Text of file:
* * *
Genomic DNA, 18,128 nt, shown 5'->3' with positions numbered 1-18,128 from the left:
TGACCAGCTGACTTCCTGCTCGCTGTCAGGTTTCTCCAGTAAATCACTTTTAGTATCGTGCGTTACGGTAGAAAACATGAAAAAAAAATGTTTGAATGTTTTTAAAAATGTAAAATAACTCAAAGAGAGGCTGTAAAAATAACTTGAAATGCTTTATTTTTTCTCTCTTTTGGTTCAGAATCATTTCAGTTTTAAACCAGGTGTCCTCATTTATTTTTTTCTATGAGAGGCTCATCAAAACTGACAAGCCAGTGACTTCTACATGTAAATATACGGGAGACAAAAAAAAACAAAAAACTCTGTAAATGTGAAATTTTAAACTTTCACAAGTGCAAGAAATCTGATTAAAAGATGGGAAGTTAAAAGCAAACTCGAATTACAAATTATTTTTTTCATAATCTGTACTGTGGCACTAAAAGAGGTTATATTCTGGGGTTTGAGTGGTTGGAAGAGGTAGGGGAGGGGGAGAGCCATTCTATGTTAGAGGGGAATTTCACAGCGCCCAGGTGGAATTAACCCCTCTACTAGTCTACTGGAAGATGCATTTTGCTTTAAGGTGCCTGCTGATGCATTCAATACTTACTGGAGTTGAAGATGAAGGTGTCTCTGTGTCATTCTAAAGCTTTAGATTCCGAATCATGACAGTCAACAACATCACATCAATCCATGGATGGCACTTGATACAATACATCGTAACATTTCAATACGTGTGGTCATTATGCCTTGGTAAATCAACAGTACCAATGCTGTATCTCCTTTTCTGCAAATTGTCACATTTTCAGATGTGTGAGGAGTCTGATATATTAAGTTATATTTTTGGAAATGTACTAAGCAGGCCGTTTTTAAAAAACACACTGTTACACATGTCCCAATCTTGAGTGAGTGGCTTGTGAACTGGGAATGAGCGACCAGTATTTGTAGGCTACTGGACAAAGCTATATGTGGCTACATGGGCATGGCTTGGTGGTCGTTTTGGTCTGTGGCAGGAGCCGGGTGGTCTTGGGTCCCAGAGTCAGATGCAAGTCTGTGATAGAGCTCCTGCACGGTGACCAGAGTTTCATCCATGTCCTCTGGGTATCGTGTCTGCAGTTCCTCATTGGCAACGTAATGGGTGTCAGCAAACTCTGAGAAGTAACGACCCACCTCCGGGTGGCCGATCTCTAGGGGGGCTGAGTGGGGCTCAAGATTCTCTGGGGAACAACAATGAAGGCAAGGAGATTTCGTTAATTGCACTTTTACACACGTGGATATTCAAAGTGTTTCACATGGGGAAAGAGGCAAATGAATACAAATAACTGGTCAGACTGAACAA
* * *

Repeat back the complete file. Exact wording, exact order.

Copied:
Genomic DNA, 18,128 nt, shown 5'->3' with positions numbered 1-18,128 from the left:
TGACCAGCTGACTTCCTGCTCGCTGTCAGGTTTCTCCAGTAAATCACTTTTAGTATCGTGCGTTACGGTAGAAAACATGAAAAAAAAATGTTTGAATGTTTTTAAAAATGTAAAATAACTCAAAGAGAGGCTGTAAAAATAACTTGAAATGCTTTATTTTTTCTCTCTTTTGGTTCAGAATCATTTCAGTTTTAAACCAGGTGTCCTCATTTATTTTTTTCTATGAGAGGCTCATCAAAACTGACAAGCCAGTGACTTCTACATGTAAATATACGGGAGACAAAAAAAAACAAAAAACTCTGTAAATGTGAAATTTTAAACTTTCACAAGTGCAAGAAATCTGATTAAAAGATGGGAAGTTAAAAGCAAACTCGAATTACAAATTATTTTTTTCATAATCTGTACTGTGGCACTAAAAGAGGTTATATTCTGGGGTTTGAGTGGTTGGAAGAGGTAGGGGAGGGGGAGAGCCATTCTATGTTAGAGGGGAATTTCACAGCGCCCAGGTGGAATTAACCCCTCTACTAGTCTACTGGAAGATGCATTTTGCTTTAAGGTGCCTGCTGATGCATTCAATACTTACTGGAGTTGAAGATGAAGGTGTCTCTGTGTCATTCTAAAGCTTTAGATTCCGAATCATGACAGTCAACAACATCACATCAATCCATGGATGGCACTTGATACAATACATCGTAACATTTCAATACGTGTGGTCATTATGCCTTGGTAAATCAACAGTACCAATGCTGTATCTCCTTTTCTGCAAATTGTCACATTTTCAGATGTGTGAGGAGTCTGATATATTAAGTTATATTTTTGGAAATGTACTAAGCAGGCCGTTTTTAAAAAACACACTGTTACACATGTCCCAATCTTGAGTGAGTGGCTTGTGAACTGGGAATGAGCGACCAGTATTTGTAGGCTACTGGACAAAGCTATATGTGGCTACATGGGCATGGCTTGGTGGTCGTTTTGGTCTGTGGCAGGAGCCGGGTGGTCTTGGGTCCCAGAGTCAGATGCAAGTCTGTGATAGAGCTCCTGCACGGTGACCAGAGTTTCATCCATGTCCTCTGGGTATCGTGTCTGCAGTTCCTCATTGGCAACGTAATGGGTGTCAGCAAACTCTGAGAAGTAACGACCCACCTCCGGGTGGCCGATCTCTAGGGGGGCTGAGTGGGGCTCAAGATTCTCTGGGGAACAACAATGAAGGCAAGGAGATTTCGTTAATTGCACTTTTACACACGTGGATATTCAAAGTGTTTCACATGGGGAAAGAGGCAAATGAATACAAATAACTGGTCAGACTGAACAA